|Item model number||Y-072|
|Item Weight||0.16 ounces|
|Product Dimensions||1.77 x 0.71 x 0.12 inches|
|Item Dimensions LxWxH||1.77 x 0.71 x 0.12 inches|
|Is Discontinued By Manufacturer||No|
|Date First Available||September 12, 2014|
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Yubico - YubiKey NEO - USB-A, NFC, Two-Factor Authentication
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About this item
- Make sure this fits by entering your model number.
- The YubiKey NEO has been upgraded and replaced with the YubiKey 5 NFC.
- View the YubiKey 5 NFC at https://www.amazon.com/dp/B07HBD71HL
- Search “YubiKey 5 NFC” in the Amazon search bar.
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The YubiKey combines hardware-based authentication and public key cryptography to eliminate account takeovers. Simply tap the YubiKey NEO to your NFC enabled device or insert into a USB-A slot and authenticate with a touch. YubiKey authentication is four times faster than typing a One Time Passcode and does not require a battery nor network connectivity so it is always on and accessible.
- Strong two-factor hardware based authentication
- Easy and fast authentication with a single touch or tap to NFC enabled device
- Reduces IT operational costs
- Crush resistant & waterproof
- Multiprotocol support on a single key
- Made in the USA & Sweden
- Supported protocols: FIDO U2F, smart card (PIV), Yubico OTP, OpenPGP, OATH-TOTP, OATH-HOTP, and Challenge-Response
- Secure element hardware to protect cryptographic keys
- Crypto Algorithms: RSA 2048 and ECC p256
- Interface: USB-A and NFC
- Works on Microsoft Windows, Mac OS X, Linux, Chrome OS operating systems, and on major browsers
- Now works with Twitter! Learn more
- PIV smart card compatible, minidriver available on Windows
- Support for PKCS#11
- Size: 18mm x 45mm x 3.3mm, 3g
- Weight: 3G
Keep YubiKey NEO nearby, wherever you go. Its high quality and crush-resistant body stands up to life's little dings.
Whether it's a puddle or a washing machine, YubiKey NEO beats water with a sealed design, no batteries, and no moving parts.
Authenticate on the go with YubiKey NEO's NFC functionality. Simply tap the key to your NFC enabled device.
Follow the easy instructions provided by the services where you choose to pair your YubiKey NEO. No software required.
Strong authentication across leading mobile platforms
YubiKey NEO works among iOS, Android, Windows 10 smartphones and tablets.
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Not for use with computers that have non-compliant power systems.
Top reviews from the United States
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You visit myaccount on google, you click 2-Step Verification, and you click "Add Security Key". It then prompts you to plug-in your YubiKey and tap the button. Nothing happens. Now you're stuck.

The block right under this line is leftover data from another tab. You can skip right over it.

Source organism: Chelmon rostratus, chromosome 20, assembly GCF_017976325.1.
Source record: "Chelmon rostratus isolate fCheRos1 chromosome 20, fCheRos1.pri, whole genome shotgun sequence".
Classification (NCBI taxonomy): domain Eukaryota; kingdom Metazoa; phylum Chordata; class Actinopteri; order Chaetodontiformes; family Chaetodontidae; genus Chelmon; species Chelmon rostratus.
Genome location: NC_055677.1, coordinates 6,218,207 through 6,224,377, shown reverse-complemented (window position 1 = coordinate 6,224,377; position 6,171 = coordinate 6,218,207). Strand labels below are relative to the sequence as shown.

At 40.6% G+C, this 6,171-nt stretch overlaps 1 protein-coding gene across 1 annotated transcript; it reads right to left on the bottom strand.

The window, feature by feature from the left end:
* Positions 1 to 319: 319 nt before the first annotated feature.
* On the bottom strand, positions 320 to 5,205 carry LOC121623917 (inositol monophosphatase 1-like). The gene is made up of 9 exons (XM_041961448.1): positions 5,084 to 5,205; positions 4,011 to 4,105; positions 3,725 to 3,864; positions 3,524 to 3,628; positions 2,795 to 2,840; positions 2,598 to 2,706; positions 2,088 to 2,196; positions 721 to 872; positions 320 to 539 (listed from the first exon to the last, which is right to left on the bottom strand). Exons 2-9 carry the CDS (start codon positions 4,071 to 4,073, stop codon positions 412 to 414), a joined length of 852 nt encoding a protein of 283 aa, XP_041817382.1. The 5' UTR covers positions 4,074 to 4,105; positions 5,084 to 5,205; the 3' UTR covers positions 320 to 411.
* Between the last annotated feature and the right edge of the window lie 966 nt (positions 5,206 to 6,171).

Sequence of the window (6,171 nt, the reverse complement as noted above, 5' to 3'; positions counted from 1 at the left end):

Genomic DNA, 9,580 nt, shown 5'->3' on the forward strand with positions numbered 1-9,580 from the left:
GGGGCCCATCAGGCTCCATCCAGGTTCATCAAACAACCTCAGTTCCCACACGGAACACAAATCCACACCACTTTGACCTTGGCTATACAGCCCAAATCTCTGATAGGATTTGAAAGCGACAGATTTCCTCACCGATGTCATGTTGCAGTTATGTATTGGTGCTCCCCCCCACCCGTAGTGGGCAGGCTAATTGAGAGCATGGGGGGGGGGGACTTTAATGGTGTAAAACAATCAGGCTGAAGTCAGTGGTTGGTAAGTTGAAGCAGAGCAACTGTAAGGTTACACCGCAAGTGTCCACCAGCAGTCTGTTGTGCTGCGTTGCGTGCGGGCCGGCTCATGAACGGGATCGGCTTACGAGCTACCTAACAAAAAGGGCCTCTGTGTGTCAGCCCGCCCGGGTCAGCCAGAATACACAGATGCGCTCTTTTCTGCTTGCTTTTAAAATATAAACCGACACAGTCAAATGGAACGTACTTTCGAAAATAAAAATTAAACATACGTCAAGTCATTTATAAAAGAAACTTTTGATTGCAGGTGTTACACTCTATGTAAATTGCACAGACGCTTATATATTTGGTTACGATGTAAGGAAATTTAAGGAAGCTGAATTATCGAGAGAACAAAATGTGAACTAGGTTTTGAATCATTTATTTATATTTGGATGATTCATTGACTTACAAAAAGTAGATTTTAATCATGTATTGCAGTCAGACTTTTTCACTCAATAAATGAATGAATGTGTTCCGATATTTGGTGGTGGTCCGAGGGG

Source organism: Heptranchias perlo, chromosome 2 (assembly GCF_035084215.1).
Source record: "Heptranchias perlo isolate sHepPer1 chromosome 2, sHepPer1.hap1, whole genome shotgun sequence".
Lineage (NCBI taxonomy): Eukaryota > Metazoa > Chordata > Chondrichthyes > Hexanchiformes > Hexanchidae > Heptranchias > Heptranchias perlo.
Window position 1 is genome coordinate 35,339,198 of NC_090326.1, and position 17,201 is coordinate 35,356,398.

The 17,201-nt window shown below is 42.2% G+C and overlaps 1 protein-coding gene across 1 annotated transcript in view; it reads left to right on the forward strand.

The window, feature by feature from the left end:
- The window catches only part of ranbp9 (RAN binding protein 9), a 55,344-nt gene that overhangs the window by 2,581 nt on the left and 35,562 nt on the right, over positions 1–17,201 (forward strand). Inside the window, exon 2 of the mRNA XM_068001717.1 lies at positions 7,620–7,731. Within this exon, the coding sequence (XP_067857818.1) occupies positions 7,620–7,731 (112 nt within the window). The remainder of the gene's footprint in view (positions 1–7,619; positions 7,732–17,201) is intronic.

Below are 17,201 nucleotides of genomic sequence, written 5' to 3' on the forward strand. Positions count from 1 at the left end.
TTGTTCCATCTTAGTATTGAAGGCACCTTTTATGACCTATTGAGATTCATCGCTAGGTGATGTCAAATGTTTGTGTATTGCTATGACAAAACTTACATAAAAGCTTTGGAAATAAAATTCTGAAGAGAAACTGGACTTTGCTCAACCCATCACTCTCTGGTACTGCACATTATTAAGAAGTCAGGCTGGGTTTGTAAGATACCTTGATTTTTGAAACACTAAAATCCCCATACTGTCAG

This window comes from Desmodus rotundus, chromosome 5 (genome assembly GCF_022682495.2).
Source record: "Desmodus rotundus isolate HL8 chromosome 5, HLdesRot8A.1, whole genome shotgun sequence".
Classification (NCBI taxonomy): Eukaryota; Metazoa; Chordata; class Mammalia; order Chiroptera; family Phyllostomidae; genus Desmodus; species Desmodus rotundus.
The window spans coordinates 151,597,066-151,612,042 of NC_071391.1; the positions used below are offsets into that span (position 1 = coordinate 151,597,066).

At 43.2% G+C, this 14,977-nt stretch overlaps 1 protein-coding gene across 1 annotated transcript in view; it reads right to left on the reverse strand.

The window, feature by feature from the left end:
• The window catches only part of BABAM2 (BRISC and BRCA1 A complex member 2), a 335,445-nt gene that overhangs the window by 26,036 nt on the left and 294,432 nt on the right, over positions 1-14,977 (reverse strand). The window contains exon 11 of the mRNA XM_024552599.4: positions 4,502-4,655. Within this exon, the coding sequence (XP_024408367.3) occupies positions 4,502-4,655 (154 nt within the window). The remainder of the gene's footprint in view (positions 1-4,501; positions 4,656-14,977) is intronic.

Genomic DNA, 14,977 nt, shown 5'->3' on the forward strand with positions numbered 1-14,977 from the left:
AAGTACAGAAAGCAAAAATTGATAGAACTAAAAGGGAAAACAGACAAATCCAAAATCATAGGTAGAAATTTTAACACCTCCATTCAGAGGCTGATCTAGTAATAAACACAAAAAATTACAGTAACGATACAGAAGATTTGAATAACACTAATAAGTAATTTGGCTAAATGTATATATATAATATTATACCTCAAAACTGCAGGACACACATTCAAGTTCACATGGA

By default, at least on mine, only OTP mode is enabled on the device. U2F mode is disabled by default, which is required by Google for it to work. In order to enable it, you'll need to download the YubiKey NEO Manager on their website. Once downloaded, run the application, plugin your device and click the "Change connection mode [OTP]" button. Here you'll have an option to enable U2F! And voila! It now works with your Google account. You also have an option to enable CCID in here, but I left it off as I'm not 100% sure what that's for, but may be needed some time in the future.
Hope this helps! I would have given this a 5 star review if only there was better documentation out there to explain this. You would assume that a device that says it supports U2F would have it enabled. There was no intuitive way of knowing this, and quite disappointing for a $50 product.
Here's the deal. If you use PasswordSafe or some other well known tool that is Yubikey friendly, you'll love this thing. If you want to use it for OAUTH or using really long safe passwords, it's quite well suited to that took. I use ridiculous passwords and change them frequently and that's why these are so 'must have' or me.
Fair warning though - installation and use are going to probably be a real challenge for the uninitiated. I can almost guarantee that. There is plenty of support material for it from Yubico, there are plenty of people blogging about it and there are plenty of videos, but until you understand what you're doing it's going to be tough at first. IMHO, it's well worth the hassle of learning and the learning process is tremendously valuable in and of itself.
However, that's where I can't emphasize a point strongly enough. MAKE BACKUPS. It's very easy to change the configuration in a way that you end up locking yourself out of important apps you have precisely b/c it does its job so well. It's a feature that can behave like a bug as the expression says but it's easily remedied by just using backups every time before making a change. Buy two of them if you get one just so you have a backup, you don't want to be stuck if you lose it and have to wait for another one to arrive.
And make really sure that you understand the basics objectives of what it's intended to do. Products that are friendly to it are being added regularly and as useful and just plain awesome as these things are, I'm sure that will grow. However the initial configuration coupled with learning what you're doing is enough to make many people want to throw up their hands and rage quit. I certainly felt like that at first. The learning process alone justifies the cost of buying one. Plan on spending at least two hours minimum learning what it does and how to configure it and realistically, if you want to really 'trick it out' plan on spending quite a bit more time. That said, if you even remotely care about security, every second of that learning time will be useful. Not just because it will help you learn to use the tool, but by seeing that certain features are even available you'll learn a lot about good security practice and you'll probably end up changing the way you do things to become more security focused. These aren't cheap and Yubico has lower priced models that accomplish much of the same but within 3 days of getting my first one, I wanted to upgrade and then I want for a Nano as well.